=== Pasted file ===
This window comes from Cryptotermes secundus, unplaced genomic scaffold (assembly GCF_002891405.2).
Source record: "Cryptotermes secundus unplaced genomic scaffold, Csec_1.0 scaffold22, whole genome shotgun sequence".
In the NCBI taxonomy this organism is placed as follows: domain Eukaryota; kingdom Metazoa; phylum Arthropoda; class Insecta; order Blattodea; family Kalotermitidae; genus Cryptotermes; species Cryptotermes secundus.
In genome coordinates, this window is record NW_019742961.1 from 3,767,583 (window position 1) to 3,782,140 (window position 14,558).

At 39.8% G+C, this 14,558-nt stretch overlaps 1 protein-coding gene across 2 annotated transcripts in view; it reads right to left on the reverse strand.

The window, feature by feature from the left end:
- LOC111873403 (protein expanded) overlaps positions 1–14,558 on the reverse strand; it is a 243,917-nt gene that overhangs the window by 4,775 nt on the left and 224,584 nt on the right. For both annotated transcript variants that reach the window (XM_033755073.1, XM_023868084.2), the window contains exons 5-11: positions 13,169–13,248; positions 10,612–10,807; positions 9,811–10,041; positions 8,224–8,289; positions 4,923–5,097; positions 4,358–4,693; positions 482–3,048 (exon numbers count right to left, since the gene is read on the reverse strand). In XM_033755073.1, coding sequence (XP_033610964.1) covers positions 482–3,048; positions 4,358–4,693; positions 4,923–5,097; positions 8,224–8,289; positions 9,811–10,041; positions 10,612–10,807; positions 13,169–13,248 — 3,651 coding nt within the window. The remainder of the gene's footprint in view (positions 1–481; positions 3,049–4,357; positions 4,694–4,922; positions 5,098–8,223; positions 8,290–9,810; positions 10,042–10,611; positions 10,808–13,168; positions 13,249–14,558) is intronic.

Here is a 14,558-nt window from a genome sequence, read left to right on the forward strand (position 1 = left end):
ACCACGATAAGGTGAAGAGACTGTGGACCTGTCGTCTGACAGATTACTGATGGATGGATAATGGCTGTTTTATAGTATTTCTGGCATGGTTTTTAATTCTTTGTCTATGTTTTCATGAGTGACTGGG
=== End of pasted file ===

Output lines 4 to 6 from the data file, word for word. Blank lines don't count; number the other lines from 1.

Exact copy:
In genome coordinates, this window is record NW_019742961.1 from 3,767,583 (window position 1) to 3,782,140 (window position 14,558).

At 39.8% G+C, this 14,558-nt stretch overlaps 1 protein-coding gene across 2 annotated transcripts in view; it reads right to left on the reverse strand.

The window, feature by feature from the left end: